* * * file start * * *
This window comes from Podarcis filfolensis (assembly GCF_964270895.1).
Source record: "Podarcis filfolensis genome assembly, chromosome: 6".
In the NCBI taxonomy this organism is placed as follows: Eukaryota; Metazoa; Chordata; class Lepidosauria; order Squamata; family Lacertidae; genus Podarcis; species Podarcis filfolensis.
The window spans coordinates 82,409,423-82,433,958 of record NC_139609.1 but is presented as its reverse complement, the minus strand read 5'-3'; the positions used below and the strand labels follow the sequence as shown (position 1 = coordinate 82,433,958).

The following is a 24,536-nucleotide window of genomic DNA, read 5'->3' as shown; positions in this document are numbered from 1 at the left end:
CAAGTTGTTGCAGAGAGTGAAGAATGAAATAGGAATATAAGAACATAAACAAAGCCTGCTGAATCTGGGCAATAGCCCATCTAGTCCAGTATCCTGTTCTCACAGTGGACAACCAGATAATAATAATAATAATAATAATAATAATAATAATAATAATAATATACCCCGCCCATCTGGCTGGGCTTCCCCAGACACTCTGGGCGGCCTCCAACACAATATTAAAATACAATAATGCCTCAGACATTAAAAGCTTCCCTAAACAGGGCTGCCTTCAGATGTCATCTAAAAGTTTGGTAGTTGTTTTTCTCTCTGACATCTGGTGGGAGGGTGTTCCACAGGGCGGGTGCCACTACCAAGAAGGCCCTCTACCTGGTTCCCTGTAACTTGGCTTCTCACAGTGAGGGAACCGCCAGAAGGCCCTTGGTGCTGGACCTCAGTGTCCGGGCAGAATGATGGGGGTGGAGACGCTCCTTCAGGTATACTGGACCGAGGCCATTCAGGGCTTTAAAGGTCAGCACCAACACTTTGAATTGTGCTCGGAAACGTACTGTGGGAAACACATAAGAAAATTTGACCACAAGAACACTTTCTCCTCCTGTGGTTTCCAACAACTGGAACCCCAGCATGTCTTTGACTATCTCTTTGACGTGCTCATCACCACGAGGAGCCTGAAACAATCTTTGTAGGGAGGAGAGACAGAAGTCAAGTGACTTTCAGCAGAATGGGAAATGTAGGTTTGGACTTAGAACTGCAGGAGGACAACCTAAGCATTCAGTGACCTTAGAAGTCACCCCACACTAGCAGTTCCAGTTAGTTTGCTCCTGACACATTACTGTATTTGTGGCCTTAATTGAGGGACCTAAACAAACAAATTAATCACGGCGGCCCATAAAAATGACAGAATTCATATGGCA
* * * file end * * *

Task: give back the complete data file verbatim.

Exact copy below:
This window comes from Podarcis filfolensis (assembly GCF_964270895.1).
Source record: "Podarcis filfolensis genome assembly, chromosome: 6".
In the NCBI taxonomy this organism is placed as follows: Eukaryota; Metazoa; Chordata; class Lepidosauria; order Squamata; family Lacertidae; genus Podarcis; species Podarcis filfolensis.
The window spans coordinates 82,409,423-82,433,958 of record NC_139609.1 but is presented as its reverse complement, the minus strand read 5'-3'; the positions used below and the strand labels follow the sequence as shown (position 1 = coordinate 82,433,958).

The following is a 24,536-nucleotide window of genomic DNA, read 5'->3' as shown; positions in this document are numbered from 1 at the left end:
CAAGTTGTTGCAGAGAGTGAAGAATGAAATAGGAATATAAGAACATAAACAAAGCCTGCTGAATCTGGGCAATAGCCCATCTAGTCCAGTATCCTGTTCTCACAGTGGACAACCAGATAATAATAATAATAATAATAATAATAATAATAATAATAATAATATACCCCGCCCATCTGGCTGGGCTTCCCCAGACACTCTGGGCGGCCTCCAACACAATATTAAAATACAATAATGCCTCAGACATTAAAAGCTTCCCTAAACAGGGCTGCCTTCAGATGTCATCTAAAAGTTTGGTAGTTGTTTTTCTCTCTGACATCTGGTGGGAGGGTGTTCCACAGGGCGGGTGCCACTACCAAGAAGGCCCTCTACCTGGTTCCCTGTAACTTGGCTTCTCACAGTGAGGGAACCGCCAGAAGGCCCTTGGTGCTGGACCTCAGTGTCCGGGCAGAATGATGGGGGTGGAGACGCTCCTTCAGGTATACTGGACCGAGGCCATTCAGGGCTTTAAAGGTCAGCACCAACACTTTGAATTGTGCTCGGAAACGTACTGTGGGAAACACATAAGAAAATTTGACCACAAGAACACTTTCTCCTCCTGTGGTTTCCAACAACTGGAACCCCAGCATGTCTTTGACTATCTCTTTGACGTGCTCATCACCACGAGGAGCCTGAAACAATCTTTGTAGGGAGGAGAGACAGAAGTCAAGTGACTTTCAGCAGAATGGGAAATGTAGGTTTGGACTTAGAACTGCAGGAGGACAACCTAAGCATTCAGTGACCTTAGAAGTCACCCCACACTAGCAGTTCCAGTTAGTTTGCTCCTGACACATTACTGTATTTGTGGCCTTAATTGAGGGACCTAAACAAACAAATTAATCACGGCGGCCCATAAAAATGACAGAATTCATATGGCA